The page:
Teen hospitalized with fractured skull after violent Nakba Day arrest
Police deny beating teen who was hospitalized with grade 8 pain (out of a scale of 10) and a tear in his liver; family was notified of his whereabouts only 26 hours after his hospitalization.
A 15-year-old boy detained by the Jerusalem police during a Nakba Day protest on May 15 was hospitalized shortly after his arrest with a cracked skull, a torn liver and severe bruising on his hands and feet. He was released from the hospital on Tuesday after 11 days of treatment.
Police said one of the injuries was caused by a paintball fired at him as he threw rocks during a riot, while the rest were caused when he tripped and fell over.
The boy, who can only be identified as A.A., and his father both told Haaretz they were visiting the boy's grandfather in Issawiyeh, a village on the outskirts of Jerusalem, when A.A. went to buy cigarettes for his father. He told Haaretz he was grabbed by police when he emerged from his grandfather's alley. One of the policemen then knocked him unconscious with a rifle butt.
He said he was taken aboard a police jeep, from which he was removed at a gas station near the exit from the village. The police woke him up by pouring water on him, then beat him until he started spitting blood and lost consciousness again. He said he has no recollection of the next 24 hours, until he woke up Monday afternoon at Hadassah University Hospital, Ein Karem, surrounded by police.
Meanwhile, his family, who had heard that he had been beaten and detained, searched for him at various police stations, but were only told of his whereabouts 26 hours later, when an attorney saw their distress and demanded that a police officer disclose their son's whereabouts.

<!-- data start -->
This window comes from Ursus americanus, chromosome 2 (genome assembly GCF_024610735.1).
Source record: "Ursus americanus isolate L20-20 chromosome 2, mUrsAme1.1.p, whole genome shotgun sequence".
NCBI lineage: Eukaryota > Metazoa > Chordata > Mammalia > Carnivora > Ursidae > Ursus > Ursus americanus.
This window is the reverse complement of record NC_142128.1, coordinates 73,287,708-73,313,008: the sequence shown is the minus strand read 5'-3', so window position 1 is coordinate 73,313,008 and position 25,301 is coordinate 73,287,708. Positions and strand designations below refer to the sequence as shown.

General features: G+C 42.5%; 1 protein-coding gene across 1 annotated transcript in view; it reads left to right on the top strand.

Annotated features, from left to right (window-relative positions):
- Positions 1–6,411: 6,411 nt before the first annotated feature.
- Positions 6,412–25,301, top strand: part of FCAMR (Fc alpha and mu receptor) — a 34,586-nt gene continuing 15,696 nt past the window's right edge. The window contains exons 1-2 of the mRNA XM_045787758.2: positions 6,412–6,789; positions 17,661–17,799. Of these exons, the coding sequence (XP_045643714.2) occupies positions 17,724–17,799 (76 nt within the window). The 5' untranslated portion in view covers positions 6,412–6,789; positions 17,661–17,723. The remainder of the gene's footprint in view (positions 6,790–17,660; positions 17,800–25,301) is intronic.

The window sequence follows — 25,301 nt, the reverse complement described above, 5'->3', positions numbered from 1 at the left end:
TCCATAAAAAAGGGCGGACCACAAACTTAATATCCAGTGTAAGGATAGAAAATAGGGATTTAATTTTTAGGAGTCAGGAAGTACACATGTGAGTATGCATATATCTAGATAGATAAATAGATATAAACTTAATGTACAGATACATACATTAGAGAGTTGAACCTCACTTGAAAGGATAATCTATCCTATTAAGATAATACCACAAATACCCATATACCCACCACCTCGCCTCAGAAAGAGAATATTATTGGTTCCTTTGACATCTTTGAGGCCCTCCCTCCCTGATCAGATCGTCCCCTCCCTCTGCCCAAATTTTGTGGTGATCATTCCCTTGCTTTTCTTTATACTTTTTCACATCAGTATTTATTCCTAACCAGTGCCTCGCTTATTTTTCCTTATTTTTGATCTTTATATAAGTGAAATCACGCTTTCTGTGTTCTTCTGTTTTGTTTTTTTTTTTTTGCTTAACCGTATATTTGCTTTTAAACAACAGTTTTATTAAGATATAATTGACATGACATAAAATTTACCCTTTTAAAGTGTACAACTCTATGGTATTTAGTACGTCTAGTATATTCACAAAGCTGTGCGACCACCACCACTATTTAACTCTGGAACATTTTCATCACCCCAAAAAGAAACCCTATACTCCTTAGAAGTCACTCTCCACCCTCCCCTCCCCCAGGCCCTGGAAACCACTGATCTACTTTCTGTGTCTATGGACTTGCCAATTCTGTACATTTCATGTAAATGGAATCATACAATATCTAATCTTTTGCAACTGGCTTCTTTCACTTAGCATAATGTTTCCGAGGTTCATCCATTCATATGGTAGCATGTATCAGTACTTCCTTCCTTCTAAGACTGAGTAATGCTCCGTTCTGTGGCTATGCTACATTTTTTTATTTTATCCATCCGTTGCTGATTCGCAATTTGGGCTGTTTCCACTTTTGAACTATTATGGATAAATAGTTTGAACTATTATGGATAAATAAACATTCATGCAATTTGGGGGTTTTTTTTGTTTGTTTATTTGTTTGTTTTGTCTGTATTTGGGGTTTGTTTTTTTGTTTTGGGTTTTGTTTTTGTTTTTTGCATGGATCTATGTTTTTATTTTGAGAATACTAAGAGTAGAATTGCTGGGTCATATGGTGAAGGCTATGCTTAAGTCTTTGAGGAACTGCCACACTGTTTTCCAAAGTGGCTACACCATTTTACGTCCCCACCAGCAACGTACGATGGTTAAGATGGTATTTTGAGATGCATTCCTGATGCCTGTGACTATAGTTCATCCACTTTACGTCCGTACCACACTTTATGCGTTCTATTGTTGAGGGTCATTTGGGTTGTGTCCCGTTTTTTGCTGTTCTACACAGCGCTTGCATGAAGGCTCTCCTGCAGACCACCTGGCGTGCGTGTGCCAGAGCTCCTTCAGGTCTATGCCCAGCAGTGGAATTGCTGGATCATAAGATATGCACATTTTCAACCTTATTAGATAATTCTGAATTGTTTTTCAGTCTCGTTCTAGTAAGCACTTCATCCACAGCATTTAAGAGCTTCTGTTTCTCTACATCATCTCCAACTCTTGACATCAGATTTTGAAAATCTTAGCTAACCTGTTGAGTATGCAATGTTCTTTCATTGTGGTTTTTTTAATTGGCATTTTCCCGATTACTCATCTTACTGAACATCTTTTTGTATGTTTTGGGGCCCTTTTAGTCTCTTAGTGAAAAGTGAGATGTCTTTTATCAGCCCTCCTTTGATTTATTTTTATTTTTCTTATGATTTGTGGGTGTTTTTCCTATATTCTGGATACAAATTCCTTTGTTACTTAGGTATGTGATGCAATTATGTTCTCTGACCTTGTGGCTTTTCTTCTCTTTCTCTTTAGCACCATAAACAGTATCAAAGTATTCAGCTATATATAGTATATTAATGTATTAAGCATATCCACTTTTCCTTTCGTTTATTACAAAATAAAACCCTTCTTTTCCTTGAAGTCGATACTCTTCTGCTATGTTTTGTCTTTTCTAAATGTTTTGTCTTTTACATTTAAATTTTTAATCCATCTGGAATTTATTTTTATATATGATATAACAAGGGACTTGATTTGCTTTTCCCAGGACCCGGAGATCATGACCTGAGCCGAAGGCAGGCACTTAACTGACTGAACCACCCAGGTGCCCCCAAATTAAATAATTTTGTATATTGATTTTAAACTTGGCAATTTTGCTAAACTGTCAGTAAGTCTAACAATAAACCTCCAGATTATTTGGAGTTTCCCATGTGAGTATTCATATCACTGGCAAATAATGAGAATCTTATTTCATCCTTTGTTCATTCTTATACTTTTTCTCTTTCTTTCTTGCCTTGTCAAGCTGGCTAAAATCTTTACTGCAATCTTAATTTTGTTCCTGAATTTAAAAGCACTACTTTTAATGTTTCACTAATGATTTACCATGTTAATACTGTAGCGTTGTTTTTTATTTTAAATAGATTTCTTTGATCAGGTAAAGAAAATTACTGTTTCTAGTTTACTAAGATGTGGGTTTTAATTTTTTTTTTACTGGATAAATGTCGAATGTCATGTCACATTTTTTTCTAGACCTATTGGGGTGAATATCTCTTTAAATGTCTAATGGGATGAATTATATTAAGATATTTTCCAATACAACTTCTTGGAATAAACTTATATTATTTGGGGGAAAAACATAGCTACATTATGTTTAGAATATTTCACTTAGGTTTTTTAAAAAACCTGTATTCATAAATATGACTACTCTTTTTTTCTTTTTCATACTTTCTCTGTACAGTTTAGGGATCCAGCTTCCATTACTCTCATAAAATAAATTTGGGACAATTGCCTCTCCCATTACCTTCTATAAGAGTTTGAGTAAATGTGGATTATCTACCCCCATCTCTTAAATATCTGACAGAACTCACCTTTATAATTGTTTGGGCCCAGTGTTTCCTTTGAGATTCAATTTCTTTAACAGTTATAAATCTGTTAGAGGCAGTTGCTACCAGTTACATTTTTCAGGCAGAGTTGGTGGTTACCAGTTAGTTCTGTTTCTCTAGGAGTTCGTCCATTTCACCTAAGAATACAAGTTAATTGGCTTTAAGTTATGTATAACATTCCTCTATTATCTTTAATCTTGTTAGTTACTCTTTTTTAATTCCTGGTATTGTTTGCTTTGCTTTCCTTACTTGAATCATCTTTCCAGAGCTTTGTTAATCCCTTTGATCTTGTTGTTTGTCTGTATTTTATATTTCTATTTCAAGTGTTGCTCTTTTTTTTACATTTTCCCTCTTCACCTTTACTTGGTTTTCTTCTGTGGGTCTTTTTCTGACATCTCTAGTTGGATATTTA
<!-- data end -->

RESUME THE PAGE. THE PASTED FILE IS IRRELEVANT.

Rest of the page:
His parents told Haaretz that when they arrived at the hospital, policemen and a Hadassah security guard prevented them from getting near A.A., as he was still under arrest. Police would not leave until A.A. signed a promise to come to a police station for questioning.
According to his discharge papers, A.A.'s condition on arriving at the hospital was as follows: drowsy, suffering from grade 8 pain (on a scale of 10 ), a bleeding scalp, subdural bleeding in the face and chest, scrapes on his back and multiple bruises on his limbs. A CAT scan found the boy had a cracked skull and a tear in his liver.
A Jerusalem Police spokesman told Haaretz that while police were chasing stone-throwers, "a single paintball was fired, and as a result, the young man was hit, causing him to fall to the ground and injure himself. He was picked up by the forces and taken to a police clinic. The medic there decided he needed to go to the hospital for further treatment, and the suspect was sent to a hospital and put under guard, as is customary in such cases."
It also said the police's efforts to trace the boy's parents were in vain.
"The police strongly reject allegations that the detainee was beaten or that a meeting with his parents was conditioned upon signing any document," the police statement continued. "The suspect was merely summoned to come in for questioning after he recovered. All the material related to the case has been sent to the Justice Ministry's department for investigating police officers."
Hadassah spokeswoman Yael Bosem Levy told Haaretz that A.A. arrived at the hospital fully conscious. She also said the hospital does not prevent relatives from visiting their loved ones unless under court order to do so.
A.A.'s attorney, Abir Bakr, said in response that the medical report clearly indicates severe injuries inflicted by deliberate beating. She also said the claim police couldn't find the boy's parents was "absurd."